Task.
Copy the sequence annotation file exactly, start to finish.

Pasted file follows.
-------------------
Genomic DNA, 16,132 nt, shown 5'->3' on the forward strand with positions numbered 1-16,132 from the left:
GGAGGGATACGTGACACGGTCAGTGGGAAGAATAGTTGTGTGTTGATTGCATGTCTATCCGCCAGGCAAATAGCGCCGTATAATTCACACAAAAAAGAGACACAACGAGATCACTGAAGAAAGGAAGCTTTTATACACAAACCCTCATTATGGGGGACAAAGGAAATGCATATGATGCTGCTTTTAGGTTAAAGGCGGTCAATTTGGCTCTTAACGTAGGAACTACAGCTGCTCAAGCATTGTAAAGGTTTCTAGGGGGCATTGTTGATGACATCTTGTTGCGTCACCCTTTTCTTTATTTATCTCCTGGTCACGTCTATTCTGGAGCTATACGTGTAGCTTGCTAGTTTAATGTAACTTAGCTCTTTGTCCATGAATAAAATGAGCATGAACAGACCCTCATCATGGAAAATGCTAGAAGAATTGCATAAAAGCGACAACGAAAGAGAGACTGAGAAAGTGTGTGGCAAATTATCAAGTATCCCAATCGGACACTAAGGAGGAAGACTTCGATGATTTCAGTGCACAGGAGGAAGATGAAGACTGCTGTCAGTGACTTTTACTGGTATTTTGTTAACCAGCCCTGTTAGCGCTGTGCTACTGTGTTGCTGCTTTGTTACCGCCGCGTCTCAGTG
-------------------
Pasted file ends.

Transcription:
Genomic DNA, 16,132 nt, shown 5'->3' on the forward strand with positions numbered 1-16,132 from the left:
GGAGGGATACGTGACACGGTCAGTGGGAAGAATAGTTGTGTGTTGATTGCATGTCTATCCGCCAGGCAAATAGCGCCGTATAATTCACACAAAAAAGAGACACAACGAGATCACTGAAGAAAGGAAGCTTTTATACACAAACCCTCATTATGGGGGACAAAGGAAATGCATATGATGCTGCTTTTAGGTTAAAGGCGGTCAATTTGGCTCTTAACGTAGGAACTACAGCTGCTCAAGCATTGTAAAGGTTTCTAGGGGGCATTGTTGATGACATCTTGTTGCGTCACCCTTTTCTTTATTTATCTCCTGGTCACGTCTATTCTGGAGCTATACGTGTAGCTTGCTAGTTTAATGTAACTTAGCTCTTTGTCCATGAATAAAATGAGCATGAACAGACCCTCATCATGGAAAATGCTAGAAGAATTGCATAAAAGCGACAACGAAAGAGAGACTGAGAAAGTGTGTGGCAAATTATCAAGTATCCCAATCGGACACTAAGGAGGAAGACTTCGATGATTTCAGTGCACAGGAGGAAGATGAAGACTGCTGTCAGTGACTTTTACTGGTATTTTGTTAACCAGCCCTGTTAGCGCTGTGCTACTGTGTTGCTGCTTTGTTACCGCCGCGTCTCAGTG